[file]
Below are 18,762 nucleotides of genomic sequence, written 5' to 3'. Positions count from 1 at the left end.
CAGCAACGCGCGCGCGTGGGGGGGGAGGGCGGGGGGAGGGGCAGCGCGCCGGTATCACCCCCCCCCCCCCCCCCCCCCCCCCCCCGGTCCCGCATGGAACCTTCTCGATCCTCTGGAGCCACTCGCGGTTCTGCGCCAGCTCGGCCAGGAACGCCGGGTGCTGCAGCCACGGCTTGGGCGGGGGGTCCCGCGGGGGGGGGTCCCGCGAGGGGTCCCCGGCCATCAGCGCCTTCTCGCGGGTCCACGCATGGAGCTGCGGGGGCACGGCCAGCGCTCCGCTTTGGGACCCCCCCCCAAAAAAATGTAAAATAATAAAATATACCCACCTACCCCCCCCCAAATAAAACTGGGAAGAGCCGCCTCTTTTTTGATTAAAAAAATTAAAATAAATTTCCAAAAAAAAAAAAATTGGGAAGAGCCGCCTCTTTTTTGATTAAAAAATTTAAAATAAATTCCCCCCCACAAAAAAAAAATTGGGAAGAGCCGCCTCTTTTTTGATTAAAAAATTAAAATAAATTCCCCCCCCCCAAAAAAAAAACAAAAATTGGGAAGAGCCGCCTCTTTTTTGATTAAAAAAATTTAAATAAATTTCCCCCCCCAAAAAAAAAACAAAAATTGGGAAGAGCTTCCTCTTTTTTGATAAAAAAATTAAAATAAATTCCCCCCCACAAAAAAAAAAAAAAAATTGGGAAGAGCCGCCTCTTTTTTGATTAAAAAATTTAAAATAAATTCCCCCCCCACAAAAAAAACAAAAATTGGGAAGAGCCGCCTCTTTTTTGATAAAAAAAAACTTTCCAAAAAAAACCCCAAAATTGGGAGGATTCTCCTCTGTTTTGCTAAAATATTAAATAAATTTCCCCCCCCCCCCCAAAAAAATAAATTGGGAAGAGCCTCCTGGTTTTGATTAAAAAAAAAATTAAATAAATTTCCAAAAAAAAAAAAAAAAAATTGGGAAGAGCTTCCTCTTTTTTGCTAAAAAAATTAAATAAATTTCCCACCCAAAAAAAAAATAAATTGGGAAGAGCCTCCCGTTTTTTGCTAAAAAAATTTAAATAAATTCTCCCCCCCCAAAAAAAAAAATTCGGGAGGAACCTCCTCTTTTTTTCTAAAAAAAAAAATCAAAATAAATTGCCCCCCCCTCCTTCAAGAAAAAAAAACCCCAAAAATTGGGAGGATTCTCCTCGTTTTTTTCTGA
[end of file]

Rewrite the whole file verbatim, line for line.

Below are 18,762 nucleotides of genomic sequence, written 5' to 3'. Positions count from 1 at the left end.
CAGCAACGCGCGCGCGTGGGGGGGGAGGGCGGGGGGAGGGGCAGCGCGCCGGTATCACCCCCCCCCCCCCCCCCCCCCCCCCCCCGGTCCCGCATGGAACCTTCTCGATCCTCTGGAGCCACTCGCGGTTCTGCGCCAGCTCGGCCAGGAACGCCGGGTGCTGCAGCCACGGCTTGGGCGGGGGGTCCCGCGGGGGGGGGTCCCGCGAGGGGTCCCCGGCCATCAGCGCCTTCTCGCGGGTCCACGCATGGAGCTGCGGGGGCACGGCCAGCGCTCCGCTTTGGGACCCCCCCCCAAAAAAATGTAAAATAATAAAATATACCCACCTACCCCCCCCCAAATAAAACTGGGAAGAGCCGCCTCTTTTTTGATTAAAAAAATTAAAATAAATTTCCAAAAAAAAAAAAATTGGGAAGAGCCGCCTCTTTTTTGATTAAAAAATTTAAAATAAATTCCCCCCCACAAAAAAAAAATTGGGAAGAGCCGCCTCTTTTTTGATTAAAAAATTAAAATAAATTCCCCCCCCCCAAAAAAAAAACAAAAATTGGGAAGAGCCGCCTCTTTTTTGATTAAAAAAATTTAAATAAATTTCCCCCCCCAAAAAAAAAACAAAAATTGGGAAGAGCTTCCTCTTTTTTGATAAAAAAATTAAAATAAATTCCCCCCCACAAAAAAAAAAAAAAAATTGGGAAGAGCCGCCTCTTTTTTGATTAAAAAATTTAAAATAAATTCCCCCCCCACAAAAAAAACAAAAATTGGGAAGAGCCGCCTCTTTTTTGATAAAAAAAAACTTTCCAAAAAAAACCCCAAAATTGGGAGGATTCTCCTCTGTTTTGCTAAAATATTAAATAAATTTCCCCCCCCCCCCCAAAAAAATAAATTGGGAAGAGCCTCCTGGTTTTGATTAAAAAAAAAATTAAATAAATTTCCAAAAAAAAAAAAAAAAAATTGGGAAGAGCTTCCTCTTTTTTGCTAAAAAAATTAAATAAATTTCCCACCCAAAAAAAAAATAAATTGGGAAGAGCCTCCCGTTTTTTGCTAAAAAAATTTAAATAAATTCTCCCCCCCCAAAAAAAAAAATTCGGGAGGAACCTCCTCTTTTTTTCTAAAAAAAAAAATCAAAATAAATTGCCCCCCCCTCCTTCAAGAAAAAAAAACCCCAAAAATTGGGAGGATTCTCCTCGTTTTTTTCTGA